Study confirms cleanliness of corrugated shipping containers
The study examined corrugated containers from various manufacturers at three separate end-user locations for the presence of two pathogenic indicator organisms.
Periodic testing performed to a protocol designed by food safety, microbiology and toxicology experts from the University of California-Davis, Davis, Calif., and Haley & Aldrich, Burlington, Mass., and sponsored by the corrugated industry, confirms corrugated containers used to transport fresh produce are safe and clean.
“Ninety-nine percent of the samples evaluated were well below the sanitation levels of 1,000 colony forming units (CFU) per swab for the organisms tested,” says Maryann Sanders, product stewardship leader and microbiologist for ERM Group, Inc., London.
Conducted as a follow-up to prior industry‐wide corrugated container cleanliness studies performed in 2014 (initial) and 2016 (annual), the study examined corrugated containers from various manufacturers at three separate end-user locations for the presence of two pathogenic indicator organisms—Enterobacteriaceae and thermotolerant coliforms.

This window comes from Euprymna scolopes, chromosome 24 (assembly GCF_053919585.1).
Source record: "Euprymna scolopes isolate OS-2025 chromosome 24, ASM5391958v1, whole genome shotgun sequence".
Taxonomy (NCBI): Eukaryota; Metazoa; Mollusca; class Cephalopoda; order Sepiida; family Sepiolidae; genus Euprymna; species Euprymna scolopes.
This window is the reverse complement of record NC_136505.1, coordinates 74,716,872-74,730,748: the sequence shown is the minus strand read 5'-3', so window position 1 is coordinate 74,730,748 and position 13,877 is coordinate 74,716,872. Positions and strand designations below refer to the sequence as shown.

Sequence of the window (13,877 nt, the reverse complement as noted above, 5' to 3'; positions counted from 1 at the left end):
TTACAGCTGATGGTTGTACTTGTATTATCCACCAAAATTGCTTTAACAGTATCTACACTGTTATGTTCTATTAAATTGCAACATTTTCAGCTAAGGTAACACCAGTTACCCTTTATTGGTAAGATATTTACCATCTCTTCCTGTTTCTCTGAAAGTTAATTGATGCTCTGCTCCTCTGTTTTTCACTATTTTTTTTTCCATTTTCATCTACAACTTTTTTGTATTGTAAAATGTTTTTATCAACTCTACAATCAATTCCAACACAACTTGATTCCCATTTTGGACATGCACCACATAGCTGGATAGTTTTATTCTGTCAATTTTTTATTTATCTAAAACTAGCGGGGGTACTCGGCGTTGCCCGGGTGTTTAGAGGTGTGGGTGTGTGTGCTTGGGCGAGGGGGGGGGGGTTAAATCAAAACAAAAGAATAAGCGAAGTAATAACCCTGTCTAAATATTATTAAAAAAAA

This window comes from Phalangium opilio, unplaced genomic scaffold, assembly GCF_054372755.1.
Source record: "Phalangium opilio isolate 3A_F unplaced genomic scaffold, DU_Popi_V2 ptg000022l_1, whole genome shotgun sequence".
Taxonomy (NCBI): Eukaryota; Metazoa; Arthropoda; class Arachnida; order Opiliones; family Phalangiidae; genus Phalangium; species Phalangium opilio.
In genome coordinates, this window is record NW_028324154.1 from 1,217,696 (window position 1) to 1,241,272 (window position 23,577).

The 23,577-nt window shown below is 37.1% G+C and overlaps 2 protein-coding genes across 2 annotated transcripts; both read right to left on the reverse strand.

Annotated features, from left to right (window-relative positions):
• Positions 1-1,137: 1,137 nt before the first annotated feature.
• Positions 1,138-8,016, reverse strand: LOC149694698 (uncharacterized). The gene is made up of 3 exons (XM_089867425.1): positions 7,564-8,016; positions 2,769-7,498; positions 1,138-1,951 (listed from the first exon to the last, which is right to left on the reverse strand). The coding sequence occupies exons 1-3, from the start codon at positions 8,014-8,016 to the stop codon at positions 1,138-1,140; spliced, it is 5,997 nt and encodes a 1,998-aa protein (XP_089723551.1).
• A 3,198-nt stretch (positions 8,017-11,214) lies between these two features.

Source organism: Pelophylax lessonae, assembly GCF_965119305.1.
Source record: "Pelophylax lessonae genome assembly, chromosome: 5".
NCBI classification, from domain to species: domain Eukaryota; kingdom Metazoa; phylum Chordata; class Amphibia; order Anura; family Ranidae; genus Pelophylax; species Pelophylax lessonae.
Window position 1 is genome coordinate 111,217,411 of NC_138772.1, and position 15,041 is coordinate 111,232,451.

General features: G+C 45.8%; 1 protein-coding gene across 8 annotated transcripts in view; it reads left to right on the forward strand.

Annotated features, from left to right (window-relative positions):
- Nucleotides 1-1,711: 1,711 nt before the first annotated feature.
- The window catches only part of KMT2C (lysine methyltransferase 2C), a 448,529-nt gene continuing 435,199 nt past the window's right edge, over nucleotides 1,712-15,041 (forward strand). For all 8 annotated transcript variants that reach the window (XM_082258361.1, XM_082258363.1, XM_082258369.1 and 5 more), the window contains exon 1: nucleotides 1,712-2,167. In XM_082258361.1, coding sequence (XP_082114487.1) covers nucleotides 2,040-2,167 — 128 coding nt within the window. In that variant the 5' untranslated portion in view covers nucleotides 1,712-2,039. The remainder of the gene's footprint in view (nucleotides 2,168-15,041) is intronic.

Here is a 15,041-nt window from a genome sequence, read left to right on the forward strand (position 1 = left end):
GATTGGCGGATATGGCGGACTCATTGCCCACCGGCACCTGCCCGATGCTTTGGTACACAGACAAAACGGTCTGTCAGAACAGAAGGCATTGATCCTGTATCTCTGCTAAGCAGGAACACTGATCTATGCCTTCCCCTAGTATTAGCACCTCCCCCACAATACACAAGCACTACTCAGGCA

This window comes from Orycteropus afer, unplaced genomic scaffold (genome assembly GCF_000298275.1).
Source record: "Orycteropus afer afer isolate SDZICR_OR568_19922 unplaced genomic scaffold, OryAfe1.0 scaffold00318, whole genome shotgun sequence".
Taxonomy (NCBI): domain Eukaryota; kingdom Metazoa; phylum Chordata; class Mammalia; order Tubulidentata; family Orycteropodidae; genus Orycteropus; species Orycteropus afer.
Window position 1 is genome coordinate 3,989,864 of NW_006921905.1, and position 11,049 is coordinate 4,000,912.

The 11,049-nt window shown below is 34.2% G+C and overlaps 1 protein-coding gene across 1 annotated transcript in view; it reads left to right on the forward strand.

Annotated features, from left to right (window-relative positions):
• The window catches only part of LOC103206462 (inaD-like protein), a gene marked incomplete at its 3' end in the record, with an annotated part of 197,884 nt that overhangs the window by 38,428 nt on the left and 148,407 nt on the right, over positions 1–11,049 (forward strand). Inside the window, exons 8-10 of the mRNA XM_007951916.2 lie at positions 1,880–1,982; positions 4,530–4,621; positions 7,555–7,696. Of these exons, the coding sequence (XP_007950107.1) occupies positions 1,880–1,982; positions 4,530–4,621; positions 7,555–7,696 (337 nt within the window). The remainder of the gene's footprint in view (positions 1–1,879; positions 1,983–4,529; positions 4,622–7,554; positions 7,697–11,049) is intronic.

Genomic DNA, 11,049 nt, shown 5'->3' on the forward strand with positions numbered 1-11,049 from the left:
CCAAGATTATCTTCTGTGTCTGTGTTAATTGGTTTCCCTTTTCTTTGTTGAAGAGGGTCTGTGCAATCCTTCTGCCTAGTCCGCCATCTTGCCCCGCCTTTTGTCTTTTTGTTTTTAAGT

“The data show continued due diligence on the part of individual manufacturers and the corrugated industry to mitigate potential sources of contamination and provide clean containers,” says Dennis Colley, executive director of the Corrugated Packaging Alliance, Itasca, Ill. “Corrugated containers are used once before they are recovered for recycling, which eliminates the potential for lingering contamination that can result from multi-use shipping containers. After use, 90% of corrugated containers are returned to the paper mill for recycling, where high temperatures effectively kill any bacteria that may have been transferred from the product.”
The 1,000 CFU per swab threshold used in the study was defined by Dr. Keith Warriner, food science professor at the University of Guelph, Canada.